This exhibition aims to underline the international relevance and attention that is now pointing at five outstanding artists represented by GR gallery, that are simultaneously attending the most important art event in the world: the Venice Biennale. All Italian, these artists are among the founders or prime representative of the Optical Art and Kinetic Art. An movement emerged in the early 50s in Europe and South America that rose quickly in the early 60s also in the U.S., peaked with “The Responsive Eye” exhibition at New York MOMA in 1965, and then faded within a few years. On both sides of the ocean, it has had a long and outsized influence on visual art, architecture and design. In the last few years, the art world has witnessed a deluge of Op and Kinetic art centered exhibitions by major international museums and galleries and the markets took notice.
The Show, curated by Italian art critic Giovanni Granzotto, puts together 20 artworks, including paintings on canvas and wood, works on paper, sculptors and 3D relieves executed between 1970 and early 2000’s, engaging in a conversation about the infinite possibilities on movement and dynamism. Mr. Granzotto is also the curator of the Venice Biennale exhibition hosted by Fondazione Bevilacqua La Masa that is featuring the same artists in Venice
Alberto Biasi (1937, Padua). Is a leading figure of what is known in Italy as ‘Arte programmata’ and elsewhere as ‘Op art’ and ‘Kinetic Art’. In 1959, aged 22, he co-founded the Gruppo N in Padua with some of his contemporaries. Since that time his art has developed constantly within the field of perceptual investigation, both lyrical and scientific, through several series: from the early Trame to the Torsioni, from the Light Prisms to the Ottico-dinamici, and Assemblaggi, In addition to the twelve exhibitions of the Gruppo N, Biasi has been given over one hundred solo exhibitions in museums.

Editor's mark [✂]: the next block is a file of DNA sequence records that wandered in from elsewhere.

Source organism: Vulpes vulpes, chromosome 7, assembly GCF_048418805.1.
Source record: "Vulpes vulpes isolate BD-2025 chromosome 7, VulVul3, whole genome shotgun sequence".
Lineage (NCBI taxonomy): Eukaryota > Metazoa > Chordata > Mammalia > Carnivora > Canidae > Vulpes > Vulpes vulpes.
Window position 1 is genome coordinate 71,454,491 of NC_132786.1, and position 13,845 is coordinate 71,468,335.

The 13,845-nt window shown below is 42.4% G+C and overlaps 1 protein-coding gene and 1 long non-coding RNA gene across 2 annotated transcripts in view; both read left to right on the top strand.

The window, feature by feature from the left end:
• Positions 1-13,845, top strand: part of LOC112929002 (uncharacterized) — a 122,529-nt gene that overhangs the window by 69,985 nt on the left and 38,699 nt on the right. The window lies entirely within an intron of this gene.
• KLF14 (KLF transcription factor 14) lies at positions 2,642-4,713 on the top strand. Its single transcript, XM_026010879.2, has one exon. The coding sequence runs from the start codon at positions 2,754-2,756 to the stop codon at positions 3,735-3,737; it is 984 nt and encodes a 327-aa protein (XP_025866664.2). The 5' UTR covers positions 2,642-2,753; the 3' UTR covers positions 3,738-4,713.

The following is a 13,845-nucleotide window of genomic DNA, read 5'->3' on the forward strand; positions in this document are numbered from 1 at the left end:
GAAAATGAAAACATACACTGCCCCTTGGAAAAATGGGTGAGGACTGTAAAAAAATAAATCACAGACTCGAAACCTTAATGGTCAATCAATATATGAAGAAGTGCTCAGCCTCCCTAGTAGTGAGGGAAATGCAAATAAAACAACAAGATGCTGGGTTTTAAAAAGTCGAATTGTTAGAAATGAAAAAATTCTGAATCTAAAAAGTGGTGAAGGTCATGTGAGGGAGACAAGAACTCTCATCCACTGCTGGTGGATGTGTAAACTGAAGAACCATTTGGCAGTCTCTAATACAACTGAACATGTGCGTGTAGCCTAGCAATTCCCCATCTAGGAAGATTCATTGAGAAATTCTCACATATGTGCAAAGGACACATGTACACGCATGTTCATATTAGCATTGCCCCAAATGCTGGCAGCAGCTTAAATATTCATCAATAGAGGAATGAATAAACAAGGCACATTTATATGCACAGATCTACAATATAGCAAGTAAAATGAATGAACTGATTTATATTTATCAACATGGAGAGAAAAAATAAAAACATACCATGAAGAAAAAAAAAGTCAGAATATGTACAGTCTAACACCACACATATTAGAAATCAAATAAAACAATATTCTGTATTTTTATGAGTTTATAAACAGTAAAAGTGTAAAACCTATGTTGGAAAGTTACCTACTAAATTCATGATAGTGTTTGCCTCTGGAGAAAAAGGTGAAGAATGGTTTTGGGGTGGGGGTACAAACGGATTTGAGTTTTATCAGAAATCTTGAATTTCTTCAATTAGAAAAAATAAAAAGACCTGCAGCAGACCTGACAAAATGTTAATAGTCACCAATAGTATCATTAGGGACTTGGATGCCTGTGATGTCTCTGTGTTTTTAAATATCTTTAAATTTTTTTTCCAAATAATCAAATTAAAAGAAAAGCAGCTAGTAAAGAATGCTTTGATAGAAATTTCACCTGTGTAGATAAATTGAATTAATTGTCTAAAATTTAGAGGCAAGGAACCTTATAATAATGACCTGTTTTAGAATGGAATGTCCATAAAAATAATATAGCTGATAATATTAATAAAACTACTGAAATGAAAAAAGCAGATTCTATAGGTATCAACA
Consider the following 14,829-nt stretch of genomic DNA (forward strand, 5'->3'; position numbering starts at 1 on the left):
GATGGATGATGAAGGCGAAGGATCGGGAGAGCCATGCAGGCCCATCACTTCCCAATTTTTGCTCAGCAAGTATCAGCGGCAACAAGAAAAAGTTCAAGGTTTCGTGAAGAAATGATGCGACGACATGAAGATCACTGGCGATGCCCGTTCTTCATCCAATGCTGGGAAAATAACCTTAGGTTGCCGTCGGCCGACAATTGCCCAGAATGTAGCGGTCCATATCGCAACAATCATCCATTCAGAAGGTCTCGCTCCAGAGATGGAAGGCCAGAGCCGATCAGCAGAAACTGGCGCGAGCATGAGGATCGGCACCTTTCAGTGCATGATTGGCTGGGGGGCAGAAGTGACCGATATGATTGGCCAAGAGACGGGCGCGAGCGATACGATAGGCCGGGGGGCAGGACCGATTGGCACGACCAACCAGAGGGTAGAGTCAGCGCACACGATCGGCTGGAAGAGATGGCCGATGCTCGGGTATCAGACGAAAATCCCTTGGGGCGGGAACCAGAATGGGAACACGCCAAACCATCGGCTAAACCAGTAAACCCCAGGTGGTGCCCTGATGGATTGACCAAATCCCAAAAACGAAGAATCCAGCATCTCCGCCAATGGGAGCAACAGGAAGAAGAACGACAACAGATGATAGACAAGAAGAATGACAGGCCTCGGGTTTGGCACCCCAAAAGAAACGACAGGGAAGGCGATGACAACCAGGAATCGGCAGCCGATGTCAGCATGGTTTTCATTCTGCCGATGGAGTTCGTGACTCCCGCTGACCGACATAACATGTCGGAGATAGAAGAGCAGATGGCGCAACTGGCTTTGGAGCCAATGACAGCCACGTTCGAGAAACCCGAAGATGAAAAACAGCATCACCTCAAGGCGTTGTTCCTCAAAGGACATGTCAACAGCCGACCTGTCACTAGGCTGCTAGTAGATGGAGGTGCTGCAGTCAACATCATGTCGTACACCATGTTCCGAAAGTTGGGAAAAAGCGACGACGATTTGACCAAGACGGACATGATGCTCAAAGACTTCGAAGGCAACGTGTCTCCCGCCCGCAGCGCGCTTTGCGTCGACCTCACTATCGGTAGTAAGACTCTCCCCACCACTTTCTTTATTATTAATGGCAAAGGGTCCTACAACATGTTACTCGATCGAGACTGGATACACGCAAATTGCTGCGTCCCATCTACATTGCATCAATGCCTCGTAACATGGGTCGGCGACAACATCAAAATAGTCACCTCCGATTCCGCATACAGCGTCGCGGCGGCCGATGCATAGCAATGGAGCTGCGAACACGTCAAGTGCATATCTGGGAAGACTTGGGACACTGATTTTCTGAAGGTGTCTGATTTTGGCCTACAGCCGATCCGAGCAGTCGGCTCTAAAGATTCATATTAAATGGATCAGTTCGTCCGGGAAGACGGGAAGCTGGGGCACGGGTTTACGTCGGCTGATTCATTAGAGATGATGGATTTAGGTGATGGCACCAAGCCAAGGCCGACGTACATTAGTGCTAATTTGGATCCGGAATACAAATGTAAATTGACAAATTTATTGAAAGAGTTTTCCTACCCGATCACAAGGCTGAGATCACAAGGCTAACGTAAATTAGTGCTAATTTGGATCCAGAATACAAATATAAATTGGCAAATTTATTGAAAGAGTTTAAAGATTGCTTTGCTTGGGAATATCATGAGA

Franco Costalonga (1933, Venice). During the 1960s, he joined the Dialettica delle Tendenze group, and started employing different materials in the attempt to create new surfaces that could generate three-dimensional forms. In 1969 Peggy Guggenheim acquired for her collection Costalonga’s work Sphere, made of Perspex and chromium metal. Costalonga has been the recipient of many awards and honors for his work in the fields of furnishings and design and has taken part in many national and international art shows.
Nadia Costantini (1944, Venice). Nadia Costantini’s works as a painter and a sculptor, is focused on the dialogue between negative and positive space to create the illusion of movement and depth. In her paintings, colorful geometric and modulated striped structures emerge from backgrounds of pure black thus emphasizing the painter’s choice of vivid, vibrant colors.
Sandi Renko (1949, Trieste)’s work is therefore the result of a journey that started at the end of the 1960s in the field of programmed and optical art. By using undulated cardboard surfaces painted with acrylic colors, Renko creates tridimensional geometric structures that can be read from several angles, giving the impression of movement.
Claudio Rotta Loria (1949, Turin). His experimentation is concentrated on two dialectical focal points: programmed and kinetic visual structurality and the poetic value of geometry, aroused by the slightest perceptual and sensorial stimulation. The resulting works constantly portray spatial and objectual implications, the key to follow through the development of all the work he has produced to date.